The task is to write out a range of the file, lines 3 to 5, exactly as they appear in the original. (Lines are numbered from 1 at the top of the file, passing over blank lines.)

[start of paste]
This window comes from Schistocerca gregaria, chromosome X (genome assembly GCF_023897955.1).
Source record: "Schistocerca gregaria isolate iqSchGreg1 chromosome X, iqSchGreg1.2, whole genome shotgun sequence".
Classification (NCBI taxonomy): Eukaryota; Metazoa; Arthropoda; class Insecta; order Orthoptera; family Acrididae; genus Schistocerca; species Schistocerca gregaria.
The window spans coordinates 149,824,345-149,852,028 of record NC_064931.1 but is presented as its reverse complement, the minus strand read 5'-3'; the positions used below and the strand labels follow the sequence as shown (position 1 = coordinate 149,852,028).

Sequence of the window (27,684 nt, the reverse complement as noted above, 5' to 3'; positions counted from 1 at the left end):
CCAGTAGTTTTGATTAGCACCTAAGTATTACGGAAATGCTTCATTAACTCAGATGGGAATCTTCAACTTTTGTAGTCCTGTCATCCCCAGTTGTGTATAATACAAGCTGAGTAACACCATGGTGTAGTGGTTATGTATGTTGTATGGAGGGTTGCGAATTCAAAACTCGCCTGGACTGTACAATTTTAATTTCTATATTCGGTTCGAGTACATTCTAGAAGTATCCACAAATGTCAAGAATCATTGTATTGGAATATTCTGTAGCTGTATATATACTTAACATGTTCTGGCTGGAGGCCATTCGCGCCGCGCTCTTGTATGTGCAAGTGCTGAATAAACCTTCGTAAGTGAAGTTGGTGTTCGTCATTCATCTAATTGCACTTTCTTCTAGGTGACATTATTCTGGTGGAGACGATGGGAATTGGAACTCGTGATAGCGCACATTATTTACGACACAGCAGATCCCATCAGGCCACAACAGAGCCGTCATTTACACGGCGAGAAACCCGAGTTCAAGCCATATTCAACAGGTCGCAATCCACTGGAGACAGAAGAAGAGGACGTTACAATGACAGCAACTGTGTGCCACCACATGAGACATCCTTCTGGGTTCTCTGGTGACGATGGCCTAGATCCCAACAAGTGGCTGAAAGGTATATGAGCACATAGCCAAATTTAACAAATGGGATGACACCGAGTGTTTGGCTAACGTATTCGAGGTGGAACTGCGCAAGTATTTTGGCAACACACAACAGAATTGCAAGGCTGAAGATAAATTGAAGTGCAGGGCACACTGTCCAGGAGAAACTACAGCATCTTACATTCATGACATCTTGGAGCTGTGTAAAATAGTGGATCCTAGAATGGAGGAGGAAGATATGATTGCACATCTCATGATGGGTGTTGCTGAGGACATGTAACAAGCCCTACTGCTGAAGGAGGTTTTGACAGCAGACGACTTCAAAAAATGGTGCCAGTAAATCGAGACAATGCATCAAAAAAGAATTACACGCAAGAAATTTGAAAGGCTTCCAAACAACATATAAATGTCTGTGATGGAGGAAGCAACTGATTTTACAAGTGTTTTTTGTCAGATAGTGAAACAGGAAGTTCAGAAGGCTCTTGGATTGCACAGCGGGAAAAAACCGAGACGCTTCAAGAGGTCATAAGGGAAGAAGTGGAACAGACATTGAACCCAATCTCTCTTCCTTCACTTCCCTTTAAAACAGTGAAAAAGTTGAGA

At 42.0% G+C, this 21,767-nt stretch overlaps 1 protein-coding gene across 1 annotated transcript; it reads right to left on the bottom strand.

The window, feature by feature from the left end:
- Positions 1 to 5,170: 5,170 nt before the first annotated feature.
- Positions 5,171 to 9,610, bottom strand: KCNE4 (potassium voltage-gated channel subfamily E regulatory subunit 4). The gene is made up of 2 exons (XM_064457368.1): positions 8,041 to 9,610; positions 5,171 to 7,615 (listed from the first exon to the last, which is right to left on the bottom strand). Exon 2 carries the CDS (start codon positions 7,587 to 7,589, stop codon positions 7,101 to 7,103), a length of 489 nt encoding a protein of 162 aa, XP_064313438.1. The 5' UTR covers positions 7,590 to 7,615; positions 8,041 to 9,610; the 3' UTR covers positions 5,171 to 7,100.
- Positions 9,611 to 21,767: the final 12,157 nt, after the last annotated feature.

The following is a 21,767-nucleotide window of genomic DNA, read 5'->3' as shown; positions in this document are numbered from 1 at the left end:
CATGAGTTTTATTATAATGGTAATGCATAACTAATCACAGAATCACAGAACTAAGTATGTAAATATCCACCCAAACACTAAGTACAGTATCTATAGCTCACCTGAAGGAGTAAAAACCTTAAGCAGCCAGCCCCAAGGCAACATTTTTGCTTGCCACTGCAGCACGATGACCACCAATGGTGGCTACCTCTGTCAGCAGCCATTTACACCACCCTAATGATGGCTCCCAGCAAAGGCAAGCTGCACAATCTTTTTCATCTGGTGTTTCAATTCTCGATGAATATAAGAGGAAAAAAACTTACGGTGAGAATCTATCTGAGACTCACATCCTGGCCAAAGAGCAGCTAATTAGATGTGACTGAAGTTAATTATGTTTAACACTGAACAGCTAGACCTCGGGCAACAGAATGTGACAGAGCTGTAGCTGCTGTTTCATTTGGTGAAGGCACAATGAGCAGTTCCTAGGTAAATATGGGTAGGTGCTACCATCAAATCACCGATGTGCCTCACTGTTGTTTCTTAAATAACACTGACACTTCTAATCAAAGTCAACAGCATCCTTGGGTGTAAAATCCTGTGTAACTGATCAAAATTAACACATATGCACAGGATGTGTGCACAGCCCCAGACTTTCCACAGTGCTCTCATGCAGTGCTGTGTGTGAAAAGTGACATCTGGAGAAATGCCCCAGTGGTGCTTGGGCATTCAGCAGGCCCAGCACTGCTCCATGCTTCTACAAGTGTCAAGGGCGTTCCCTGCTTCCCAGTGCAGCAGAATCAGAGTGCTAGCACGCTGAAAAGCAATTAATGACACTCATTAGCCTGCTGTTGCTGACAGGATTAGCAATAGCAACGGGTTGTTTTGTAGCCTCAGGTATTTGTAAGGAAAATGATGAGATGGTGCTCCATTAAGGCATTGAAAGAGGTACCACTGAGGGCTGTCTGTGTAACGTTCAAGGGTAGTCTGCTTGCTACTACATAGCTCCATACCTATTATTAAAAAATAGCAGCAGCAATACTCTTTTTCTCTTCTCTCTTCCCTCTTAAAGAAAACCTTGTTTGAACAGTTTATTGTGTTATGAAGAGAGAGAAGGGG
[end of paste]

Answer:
Classification (NCBI taxonomy): Eukaryota; Metazoa; Arthropoda; class Insecta; order Orthoptera; family Acrididae; genus Schistocerca; species Schistocerca gregaria.
The window spans coordinates 149,824,345-149,852,028 of record NC_064931.1 but is presented as its reverse complement, the minus strand read 5'-3'; the positions used below and the strand labels follow the sequence as shown (position 1 = coordinate 149,852,028).

Sequence of the window (27,684 nt, the reverse complement as noted above, 5' to 3'; positions counted from 1 at the left end):